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The government has implemented its VAT domestic reverse charge policy across the construction industry, in a bid to save the exchequer £100 million a year in lost revenue.

HMRC says its latest measure is “designed to counter criminal attacks on the UK VAT system by means of sophisticated fraud,” and has been dubbed the biggest change of its kind ‘in a generation’.

In essence, the change will see customers charging themselves VAT, rather than the supplier doing so on their behalf. Suppliers will instead only validate that their customers are VAT and CIS registered, and not an end user. Invoices must make it clear that the domestic reverse charge applies, meaning the responsibility of declaring and paying VAT falls to the customer. The amount of VAT should be detailed in the invoice, but not charged.

All this has been done to prevent so-called ‘missing trader fraud’, where a supplier charges VAT (and is paid it by the customer), but then disappears from the records before they declare it to HMRC. By reversing the charge, VAT becomes the customer’s responsibility and therefore prevents suppliers any opportunity to ‘go missing’.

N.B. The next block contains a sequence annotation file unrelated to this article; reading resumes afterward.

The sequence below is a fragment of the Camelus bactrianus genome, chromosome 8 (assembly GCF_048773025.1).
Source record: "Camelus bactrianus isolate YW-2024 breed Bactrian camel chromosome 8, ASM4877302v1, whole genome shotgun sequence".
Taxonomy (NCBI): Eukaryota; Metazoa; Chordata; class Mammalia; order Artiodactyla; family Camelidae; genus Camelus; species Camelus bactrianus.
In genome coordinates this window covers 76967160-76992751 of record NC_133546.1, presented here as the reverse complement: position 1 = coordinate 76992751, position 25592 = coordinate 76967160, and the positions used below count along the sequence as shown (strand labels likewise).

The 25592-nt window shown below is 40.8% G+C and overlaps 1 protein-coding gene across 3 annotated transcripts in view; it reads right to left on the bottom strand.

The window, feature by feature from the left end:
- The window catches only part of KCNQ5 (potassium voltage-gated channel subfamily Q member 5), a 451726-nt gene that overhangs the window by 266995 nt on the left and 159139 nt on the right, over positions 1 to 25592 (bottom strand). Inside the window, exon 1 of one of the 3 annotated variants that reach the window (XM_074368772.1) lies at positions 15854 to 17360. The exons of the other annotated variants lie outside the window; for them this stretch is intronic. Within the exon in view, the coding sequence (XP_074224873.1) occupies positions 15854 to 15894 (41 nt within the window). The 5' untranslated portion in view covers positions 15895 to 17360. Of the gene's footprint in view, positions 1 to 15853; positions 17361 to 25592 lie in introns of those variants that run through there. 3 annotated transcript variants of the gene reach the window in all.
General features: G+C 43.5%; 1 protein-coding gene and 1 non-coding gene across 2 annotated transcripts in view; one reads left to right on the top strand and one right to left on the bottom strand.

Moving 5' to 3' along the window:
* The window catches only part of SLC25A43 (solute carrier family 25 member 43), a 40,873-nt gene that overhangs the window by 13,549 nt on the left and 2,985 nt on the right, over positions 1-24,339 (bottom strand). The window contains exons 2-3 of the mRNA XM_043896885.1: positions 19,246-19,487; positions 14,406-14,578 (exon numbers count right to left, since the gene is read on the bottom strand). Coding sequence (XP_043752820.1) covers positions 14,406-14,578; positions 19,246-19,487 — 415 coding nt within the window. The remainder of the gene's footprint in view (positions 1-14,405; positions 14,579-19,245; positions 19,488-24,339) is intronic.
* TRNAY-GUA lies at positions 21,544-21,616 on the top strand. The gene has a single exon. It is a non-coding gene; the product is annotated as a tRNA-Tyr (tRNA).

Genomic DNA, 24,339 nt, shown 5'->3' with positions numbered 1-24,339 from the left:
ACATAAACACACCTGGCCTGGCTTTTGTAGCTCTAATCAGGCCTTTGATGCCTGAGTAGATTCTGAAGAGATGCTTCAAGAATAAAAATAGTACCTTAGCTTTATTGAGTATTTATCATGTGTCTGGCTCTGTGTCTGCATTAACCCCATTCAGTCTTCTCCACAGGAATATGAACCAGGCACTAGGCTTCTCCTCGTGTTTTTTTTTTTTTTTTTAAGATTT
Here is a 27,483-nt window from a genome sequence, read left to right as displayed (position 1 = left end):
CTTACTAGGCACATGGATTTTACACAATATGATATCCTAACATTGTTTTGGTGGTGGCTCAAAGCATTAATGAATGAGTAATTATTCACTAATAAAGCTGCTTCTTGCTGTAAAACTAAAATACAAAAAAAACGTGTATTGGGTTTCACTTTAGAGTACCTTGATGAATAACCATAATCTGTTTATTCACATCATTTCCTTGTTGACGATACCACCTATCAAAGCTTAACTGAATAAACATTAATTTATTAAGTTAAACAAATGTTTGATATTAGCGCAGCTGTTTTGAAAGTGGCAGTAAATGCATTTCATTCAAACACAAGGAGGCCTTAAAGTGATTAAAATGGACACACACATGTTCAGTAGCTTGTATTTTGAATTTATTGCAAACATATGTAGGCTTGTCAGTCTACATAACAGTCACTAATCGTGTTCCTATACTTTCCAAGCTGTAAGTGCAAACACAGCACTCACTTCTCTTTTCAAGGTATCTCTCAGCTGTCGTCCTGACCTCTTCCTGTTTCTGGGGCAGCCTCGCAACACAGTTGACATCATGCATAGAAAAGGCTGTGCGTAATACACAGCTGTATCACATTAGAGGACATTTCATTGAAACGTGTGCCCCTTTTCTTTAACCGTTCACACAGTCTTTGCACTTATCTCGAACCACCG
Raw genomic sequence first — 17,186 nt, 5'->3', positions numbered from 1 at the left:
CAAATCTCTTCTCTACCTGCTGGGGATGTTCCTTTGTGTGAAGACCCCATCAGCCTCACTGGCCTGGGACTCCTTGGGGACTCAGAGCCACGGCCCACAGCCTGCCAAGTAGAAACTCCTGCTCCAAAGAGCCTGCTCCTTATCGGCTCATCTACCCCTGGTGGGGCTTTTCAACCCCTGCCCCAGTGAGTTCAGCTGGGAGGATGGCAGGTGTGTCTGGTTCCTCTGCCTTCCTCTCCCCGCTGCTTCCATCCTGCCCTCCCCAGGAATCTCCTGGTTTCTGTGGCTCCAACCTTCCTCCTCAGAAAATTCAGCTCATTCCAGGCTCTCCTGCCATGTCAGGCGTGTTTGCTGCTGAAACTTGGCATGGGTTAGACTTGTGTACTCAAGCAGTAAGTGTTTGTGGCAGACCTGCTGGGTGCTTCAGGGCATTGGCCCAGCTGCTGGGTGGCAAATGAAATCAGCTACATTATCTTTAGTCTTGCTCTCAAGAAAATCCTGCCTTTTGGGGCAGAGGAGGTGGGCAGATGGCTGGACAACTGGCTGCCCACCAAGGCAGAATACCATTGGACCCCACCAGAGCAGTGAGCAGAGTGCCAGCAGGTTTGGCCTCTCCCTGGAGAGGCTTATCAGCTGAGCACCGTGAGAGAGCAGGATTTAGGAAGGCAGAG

The change – implemented on 1 March – sees the construction industry fall into line with suppliers of mobile phones and computer chips, as well as wholesale gas and electricity, which have been subject to the regulations for some time already.

Many within the construction industry implored the government to reconsider the move, saying it would bring about needless administrative and cash flow burdens to companies already struggling with the current uncertainties around Brexit and the coronavirus.

However, the government has remained resolute – citing a need to prevent fraudulent activity that costs around £100 million a year – although it did pledge to tread lightly for the first six months. This will allow certain errors to go unpunished, provided they were made in good faith by individuals that at least tried to comply with the new regulations.